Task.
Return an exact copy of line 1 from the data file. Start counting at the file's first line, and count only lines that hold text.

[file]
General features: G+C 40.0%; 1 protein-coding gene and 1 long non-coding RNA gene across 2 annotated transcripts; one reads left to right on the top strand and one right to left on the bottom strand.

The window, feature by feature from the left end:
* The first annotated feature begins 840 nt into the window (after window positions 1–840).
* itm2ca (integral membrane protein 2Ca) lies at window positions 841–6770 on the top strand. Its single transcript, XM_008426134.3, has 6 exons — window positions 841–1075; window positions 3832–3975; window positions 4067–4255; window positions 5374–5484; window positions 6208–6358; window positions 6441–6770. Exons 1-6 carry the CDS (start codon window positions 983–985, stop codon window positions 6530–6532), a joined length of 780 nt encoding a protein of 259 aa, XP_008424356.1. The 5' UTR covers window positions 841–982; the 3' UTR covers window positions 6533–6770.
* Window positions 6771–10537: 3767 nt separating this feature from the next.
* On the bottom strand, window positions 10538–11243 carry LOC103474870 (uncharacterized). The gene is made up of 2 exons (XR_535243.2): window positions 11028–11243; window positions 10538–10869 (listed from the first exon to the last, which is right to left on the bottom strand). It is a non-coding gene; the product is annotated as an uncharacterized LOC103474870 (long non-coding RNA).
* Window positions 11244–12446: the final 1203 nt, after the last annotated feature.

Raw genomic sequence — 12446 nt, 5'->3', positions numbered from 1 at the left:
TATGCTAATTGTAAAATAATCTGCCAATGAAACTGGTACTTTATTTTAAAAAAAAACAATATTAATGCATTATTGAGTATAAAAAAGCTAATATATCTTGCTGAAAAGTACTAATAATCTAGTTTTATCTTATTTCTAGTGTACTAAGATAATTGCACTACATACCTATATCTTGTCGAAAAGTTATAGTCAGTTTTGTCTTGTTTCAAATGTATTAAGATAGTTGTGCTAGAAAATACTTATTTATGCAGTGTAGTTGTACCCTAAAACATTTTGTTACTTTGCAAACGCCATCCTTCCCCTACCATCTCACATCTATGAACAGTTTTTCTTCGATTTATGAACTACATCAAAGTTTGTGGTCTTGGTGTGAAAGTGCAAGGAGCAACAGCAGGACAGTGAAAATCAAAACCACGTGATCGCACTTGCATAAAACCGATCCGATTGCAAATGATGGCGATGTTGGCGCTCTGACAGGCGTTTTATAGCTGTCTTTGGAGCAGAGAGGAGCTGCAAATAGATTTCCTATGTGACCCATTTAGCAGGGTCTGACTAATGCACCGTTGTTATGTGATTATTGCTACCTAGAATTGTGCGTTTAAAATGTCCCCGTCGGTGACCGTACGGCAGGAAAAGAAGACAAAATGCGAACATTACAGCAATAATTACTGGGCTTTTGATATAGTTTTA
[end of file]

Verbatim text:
General features: G+C 40.0%; 1 protein-coding gene and 1 long non-coding RNA gene across 2 annotated transcripts; one reads left to right on the top strand and one right to left on the bottom strand.